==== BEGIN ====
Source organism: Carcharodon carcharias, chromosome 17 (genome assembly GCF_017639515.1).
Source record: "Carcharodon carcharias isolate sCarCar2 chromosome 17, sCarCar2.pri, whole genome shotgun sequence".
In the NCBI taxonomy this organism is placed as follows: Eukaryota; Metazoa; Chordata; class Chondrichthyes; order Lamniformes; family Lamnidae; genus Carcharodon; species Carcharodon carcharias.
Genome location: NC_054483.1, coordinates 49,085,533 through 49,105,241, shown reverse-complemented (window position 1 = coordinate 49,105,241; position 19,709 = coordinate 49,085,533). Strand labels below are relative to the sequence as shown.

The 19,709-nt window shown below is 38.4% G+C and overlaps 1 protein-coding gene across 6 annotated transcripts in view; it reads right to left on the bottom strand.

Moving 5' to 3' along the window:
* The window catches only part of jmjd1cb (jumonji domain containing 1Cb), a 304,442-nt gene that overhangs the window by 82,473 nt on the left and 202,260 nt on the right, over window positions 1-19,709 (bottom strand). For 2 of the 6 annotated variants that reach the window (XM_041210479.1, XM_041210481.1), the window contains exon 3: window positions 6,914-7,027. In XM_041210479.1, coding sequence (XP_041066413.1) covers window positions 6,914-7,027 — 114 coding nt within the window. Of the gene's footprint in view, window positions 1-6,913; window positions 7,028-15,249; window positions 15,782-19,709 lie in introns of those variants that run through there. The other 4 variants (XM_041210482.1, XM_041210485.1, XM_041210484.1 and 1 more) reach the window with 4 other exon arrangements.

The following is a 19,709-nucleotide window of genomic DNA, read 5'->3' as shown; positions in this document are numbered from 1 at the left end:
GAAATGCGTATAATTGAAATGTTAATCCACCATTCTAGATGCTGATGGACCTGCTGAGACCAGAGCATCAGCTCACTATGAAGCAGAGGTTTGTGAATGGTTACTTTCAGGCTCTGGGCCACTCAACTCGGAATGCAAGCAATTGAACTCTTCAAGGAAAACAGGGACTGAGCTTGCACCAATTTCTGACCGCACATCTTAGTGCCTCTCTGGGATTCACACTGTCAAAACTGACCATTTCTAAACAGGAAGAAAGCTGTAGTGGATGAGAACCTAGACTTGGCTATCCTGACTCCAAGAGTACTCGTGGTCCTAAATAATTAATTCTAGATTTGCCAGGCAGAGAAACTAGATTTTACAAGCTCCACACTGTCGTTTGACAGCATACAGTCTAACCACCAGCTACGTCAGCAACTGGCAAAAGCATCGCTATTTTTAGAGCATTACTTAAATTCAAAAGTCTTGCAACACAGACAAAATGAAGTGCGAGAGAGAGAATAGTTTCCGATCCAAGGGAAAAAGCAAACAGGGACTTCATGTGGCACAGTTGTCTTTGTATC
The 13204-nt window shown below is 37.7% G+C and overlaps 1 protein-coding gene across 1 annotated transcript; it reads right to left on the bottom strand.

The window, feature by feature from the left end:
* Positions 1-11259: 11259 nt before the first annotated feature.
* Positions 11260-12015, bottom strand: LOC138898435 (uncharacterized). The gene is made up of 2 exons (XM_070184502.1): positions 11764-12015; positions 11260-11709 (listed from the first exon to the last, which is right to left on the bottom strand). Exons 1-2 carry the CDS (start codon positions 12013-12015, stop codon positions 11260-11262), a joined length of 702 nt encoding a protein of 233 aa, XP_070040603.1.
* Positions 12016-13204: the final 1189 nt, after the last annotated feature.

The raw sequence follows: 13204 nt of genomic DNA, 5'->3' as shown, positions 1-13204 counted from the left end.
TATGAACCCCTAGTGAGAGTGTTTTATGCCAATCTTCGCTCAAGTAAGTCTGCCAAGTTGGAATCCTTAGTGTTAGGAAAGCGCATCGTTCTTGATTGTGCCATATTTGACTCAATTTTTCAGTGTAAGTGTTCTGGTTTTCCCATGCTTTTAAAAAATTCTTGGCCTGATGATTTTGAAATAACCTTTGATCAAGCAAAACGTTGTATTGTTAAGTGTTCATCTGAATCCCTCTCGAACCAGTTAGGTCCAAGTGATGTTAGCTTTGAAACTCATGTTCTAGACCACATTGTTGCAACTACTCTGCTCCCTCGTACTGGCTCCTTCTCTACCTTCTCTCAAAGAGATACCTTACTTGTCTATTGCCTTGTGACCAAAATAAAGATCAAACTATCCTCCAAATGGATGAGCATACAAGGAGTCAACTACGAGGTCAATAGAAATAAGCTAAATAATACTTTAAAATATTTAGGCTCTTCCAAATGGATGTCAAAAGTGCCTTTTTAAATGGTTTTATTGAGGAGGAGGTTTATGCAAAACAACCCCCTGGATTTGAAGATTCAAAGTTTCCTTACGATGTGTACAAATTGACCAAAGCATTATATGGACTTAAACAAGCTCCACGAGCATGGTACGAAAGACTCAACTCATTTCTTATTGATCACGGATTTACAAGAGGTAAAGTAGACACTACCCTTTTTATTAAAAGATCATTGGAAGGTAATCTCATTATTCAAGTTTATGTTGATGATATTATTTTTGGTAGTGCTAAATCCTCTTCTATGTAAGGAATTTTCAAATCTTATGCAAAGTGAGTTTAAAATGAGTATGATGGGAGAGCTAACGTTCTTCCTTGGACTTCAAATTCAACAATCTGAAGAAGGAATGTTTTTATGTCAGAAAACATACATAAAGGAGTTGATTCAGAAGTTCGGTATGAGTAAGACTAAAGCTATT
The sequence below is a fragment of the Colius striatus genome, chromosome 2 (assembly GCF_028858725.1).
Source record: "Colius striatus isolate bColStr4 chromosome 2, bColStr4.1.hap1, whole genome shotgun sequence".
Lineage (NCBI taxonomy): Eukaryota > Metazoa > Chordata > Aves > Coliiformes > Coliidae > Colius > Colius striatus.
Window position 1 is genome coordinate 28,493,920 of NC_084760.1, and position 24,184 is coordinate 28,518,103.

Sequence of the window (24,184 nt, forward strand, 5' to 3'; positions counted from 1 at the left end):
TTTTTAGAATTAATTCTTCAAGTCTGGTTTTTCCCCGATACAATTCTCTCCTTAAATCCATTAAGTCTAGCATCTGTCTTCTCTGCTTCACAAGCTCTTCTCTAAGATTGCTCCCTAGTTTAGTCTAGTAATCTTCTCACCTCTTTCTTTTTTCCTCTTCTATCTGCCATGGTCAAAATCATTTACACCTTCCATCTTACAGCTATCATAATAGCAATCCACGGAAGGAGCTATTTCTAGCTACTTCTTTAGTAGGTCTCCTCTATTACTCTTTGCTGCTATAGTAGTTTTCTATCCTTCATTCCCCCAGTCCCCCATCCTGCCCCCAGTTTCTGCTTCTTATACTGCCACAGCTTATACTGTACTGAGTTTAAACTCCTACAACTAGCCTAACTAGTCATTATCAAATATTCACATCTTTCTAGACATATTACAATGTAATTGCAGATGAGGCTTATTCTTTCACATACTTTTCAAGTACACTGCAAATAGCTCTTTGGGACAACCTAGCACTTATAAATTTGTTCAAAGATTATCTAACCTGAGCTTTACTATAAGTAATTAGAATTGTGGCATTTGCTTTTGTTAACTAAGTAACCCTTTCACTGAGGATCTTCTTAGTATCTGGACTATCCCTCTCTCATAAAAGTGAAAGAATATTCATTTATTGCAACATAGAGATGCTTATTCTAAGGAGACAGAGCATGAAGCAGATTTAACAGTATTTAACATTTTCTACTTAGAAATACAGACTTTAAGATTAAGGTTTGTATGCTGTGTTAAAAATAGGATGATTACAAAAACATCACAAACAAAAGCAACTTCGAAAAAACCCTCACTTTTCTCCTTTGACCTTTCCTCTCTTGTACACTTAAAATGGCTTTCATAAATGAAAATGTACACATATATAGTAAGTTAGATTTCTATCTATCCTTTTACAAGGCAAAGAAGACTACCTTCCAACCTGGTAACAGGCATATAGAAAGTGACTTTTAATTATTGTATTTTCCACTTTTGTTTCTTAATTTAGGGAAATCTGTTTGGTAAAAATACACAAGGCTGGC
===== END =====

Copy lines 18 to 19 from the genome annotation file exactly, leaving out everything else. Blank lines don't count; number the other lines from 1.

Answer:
Source record: "Colius striatus isolate bColStr4 chromosome 2, bColStr4.1.hap1, whole genome shotgun sequence".
Lineage (NCBI taxonomy): Eukaryota > Metazoa > Chordata > Aves > Coliiformes > Coliidae > Colius > Colius striatus.